Filled to brim with squelching alien textures and off kilter grooves, Unknown Mortal Orchestra’s Sex & Food is an intriguing and at times disquieting listen. Largely preoccupied with themes of isolation and disconnection, it seems fitting that the majority of the album was conceived and recorded far from the outfit’s New Zealand home in a dizzying array of far flung locales ranging from typhoon drenched Hanoi to an earthquake devastated Mexico City. The disorientating effect of this strange release evokes the free floating ennui of having been on the road too long, feeling washed out and jet lagged in a suddenly unfamiliar world.
Songwriter Ruban Nielson’s many paranoid concerns relating to drugs, political smoke and mirrors and the ceaseless rise of the machines loom large on Sex & Food and the record is undoubtedly a more challenging and introverted prospect than the ebullient psych-pop of their previous album Multi-love. That being said, Unknown Mortal Orchestra’s latest is by no means a leaden or joyless affair.
For one thing, the album’s sticky production style is as vibrant and overripe as the “turning mango flesh” Nielson wheezingly references on the sun bleached track ‘Chronos Feasts On His Children’. Viscous, syrupy residue seems to cling to every sound as jazzy chords and some of the band’s must beautifully crooked melodies float up from the depths of the record’s primordial ooze.
What’s more, even when lyrical themes turn to such decidedly uncheery topics as ,”Fake democracies” and ”the age of paranoia” Nielson’s superior pop songwriting shines through unabated. The reverb drenched and woozily danceable ‘Everyone Acts Crazy Nowadays’ for instance recalls Tame Impala’s gorgeous brand of psychedelic disco and showcases one of Nielson’s most vivacious and sunny vocal melodies, even as he delivers some of the records most sinister lyrics, “We’re growing in a vicious garden, we don’t complain”.
Similarly, on ‘Hunnybee’ the “Days are getting darker.” according to Nielson yet musically the song is easily the most purely pop moment to be found on Sex & Food. A dazzling, lightly funky track combining shivering strings and Nielson’s fluid, silvery guitar lines which drip seductively over Jacob Portrait’s taut elasticated bass line, building to a face-melting burst of Santana-esque guitar noodling,
Sex & Food is shot through with quicksilver shifts in tone, tempo and genre making this the band’s most stylistically varied release to date, running the gauntlet from spectral fingerpicked folk to warped R&B and searing psychedelic rock. ‘Major League Chemicals’ and ‘American Guilt’ give the band a chance to flex their muscles a little and represent some of the heaviest music Unknown Mortal Orchestra have ever committed to record. The former track bursts out of the box with a bluesy squall of guitar and organ straight out of Big Brother & The Holding Company’s playbook while ‘American Guilt’ well and truly takes matters off road and over the edge of the ravine. Unleashing a savage gyroscopic guitar riff, the track barges blithely through the American cultural landscape as Nielson hoarsely decries the sorry state of the modern world with the immortal line,”Even the Nazis are crying”.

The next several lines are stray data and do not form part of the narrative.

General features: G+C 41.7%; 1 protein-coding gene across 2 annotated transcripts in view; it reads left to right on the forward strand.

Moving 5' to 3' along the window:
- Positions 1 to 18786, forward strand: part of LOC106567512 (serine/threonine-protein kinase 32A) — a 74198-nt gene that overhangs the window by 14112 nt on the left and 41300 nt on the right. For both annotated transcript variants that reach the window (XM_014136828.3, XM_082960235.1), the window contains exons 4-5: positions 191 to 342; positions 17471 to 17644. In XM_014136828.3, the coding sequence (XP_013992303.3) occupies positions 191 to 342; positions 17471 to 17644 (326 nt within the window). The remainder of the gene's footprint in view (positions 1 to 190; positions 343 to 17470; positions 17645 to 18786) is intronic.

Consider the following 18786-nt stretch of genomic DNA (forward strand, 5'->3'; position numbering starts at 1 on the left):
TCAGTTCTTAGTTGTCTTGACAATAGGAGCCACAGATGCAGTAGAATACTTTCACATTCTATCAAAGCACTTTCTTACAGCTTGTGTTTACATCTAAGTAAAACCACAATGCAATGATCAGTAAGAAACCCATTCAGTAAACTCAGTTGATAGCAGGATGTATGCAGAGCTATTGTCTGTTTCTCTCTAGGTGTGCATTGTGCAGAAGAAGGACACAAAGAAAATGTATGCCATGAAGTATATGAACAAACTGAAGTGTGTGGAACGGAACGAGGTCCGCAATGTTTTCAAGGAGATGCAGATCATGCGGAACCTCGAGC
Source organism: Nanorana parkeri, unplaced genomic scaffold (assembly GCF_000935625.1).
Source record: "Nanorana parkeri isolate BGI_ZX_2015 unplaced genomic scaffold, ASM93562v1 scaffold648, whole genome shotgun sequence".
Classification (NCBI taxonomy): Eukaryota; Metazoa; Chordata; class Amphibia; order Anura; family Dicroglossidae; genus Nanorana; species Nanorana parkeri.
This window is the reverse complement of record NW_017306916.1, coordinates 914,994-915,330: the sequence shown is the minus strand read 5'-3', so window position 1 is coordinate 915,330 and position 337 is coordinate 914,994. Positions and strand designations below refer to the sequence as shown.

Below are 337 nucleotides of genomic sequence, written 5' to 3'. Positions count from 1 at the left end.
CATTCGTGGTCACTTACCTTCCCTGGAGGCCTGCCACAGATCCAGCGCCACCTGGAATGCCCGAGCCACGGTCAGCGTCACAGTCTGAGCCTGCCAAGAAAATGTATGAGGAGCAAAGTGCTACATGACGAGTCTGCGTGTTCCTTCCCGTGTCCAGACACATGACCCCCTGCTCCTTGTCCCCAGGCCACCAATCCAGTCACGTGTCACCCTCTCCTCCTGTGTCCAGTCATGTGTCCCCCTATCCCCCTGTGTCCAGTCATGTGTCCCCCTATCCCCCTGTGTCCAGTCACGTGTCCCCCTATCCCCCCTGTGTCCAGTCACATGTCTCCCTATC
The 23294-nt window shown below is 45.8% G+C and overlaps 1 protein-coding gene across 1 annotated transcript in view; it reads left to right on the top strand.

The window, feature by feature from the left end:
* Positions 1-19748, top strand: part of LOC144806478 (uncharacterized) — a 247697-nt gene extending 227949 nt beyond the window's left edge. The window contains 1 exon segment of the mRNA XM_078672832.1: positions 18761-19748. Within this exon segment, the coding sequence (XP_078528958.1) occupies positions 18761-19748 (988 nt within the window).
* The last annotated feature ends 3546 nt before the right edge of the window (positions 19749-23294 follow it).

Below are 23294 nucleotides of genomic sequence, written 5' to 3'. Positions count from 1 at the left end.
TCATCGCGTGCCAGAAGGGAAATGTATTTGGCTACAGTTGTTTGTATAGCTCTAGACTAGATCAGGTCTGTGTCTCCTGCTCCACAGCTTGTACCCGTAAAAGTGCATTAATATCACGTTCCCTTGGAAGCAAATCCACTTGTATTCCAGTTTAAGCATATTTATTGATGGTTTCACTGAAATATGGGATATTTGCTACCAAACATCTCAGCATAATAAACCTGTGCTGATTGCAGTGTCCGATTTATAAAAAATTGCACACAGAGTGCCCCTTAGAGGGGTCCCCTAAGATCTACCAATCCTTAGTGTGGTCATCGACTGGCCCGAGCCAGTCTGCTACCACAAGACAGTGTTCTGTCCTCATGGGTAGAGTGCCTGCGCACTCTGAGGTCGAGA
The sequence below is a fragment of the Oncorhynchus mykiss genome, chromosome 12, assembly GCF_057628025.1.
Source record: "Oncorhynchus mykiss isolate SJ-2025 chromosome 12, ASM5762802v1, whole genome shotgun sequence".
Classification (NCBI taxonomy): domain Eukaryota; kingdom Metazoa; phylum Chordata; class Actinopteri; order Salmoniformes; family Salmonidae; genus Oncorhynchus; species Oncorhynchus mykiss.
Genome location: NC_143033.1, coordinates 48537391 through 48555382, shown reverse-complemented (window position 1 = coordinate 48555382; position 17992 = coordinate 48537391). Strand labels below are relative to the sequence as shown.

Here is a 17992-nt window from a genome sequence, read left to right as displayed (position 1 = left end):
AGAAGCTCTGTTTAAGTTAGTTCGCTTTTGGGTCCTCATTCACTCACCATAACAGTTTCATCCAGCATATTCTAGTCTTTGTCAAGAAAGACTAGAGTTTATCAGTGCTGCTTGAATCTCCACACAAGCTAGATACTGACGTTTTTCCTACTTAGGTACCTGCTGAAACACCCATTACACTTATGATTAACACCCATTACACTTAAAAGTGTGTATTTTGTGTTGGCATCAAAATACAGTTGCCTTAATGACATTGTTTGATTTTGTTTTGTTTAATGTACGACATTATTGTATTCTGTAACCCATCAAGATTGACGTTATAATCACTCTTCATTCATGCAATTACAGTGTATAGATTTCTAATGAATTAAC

Despite all of the scattershot genre splicing and sound experimentation at play on Sex & Food, Unknown Mortal Orchestra skilfully manage to avoid any outright disasters on the record. The case could however be made that ‘The God of Hubris’, the strangely arhythmic album opener which lasts a mere 41 seconds adds very little to proceedings. Other songs such as ‘This Doomsday’ are pleasant enough but seem to get lost in their own spacey dirge, dissipating into the ether without leaving much of an impression. Thankfully the album keeps a fairly swift pace and stand out tracks are evenly distributed throughout its slender 40 minute running time.
The album’s wonderfully titled penultimate track, ‘Not In Love We’re Just High’ is a particular highlight. The track finds Nielson navigating the often complicated relationship between perception and reality over a dazed and watery rhodes keyboard vamp that sounds like its been shot full of horse tranquiliser. The song slowly comes into focus before exploding into a pleading bombastic outro. The overall effect sounds like a long lost Prince record listened to from the bottom of a murky swimming pool.
It seems that the Unknown Mortal Orchestra of 2018 are quite a different animal from the band who released ‘Multi-love’, the fizzily unabashed paean to the joys of a threesome a few years back. The unstoppable rise of the alt-right, the proliferation of fake news and the damaging effects of drugs and technology in our personal lives have acted as Nielson’s personal Altamont, bringing his ‘Summer of Love’ to a swift end and sending his thoughts inward to darker anxious territories.
With few steadfast conclusions drawn from these searching and open ended songs, it seems the come down may have only just begun. On the upside though, Unknown Mortal Orchestra’s music has rarely sounded so vital. James Cox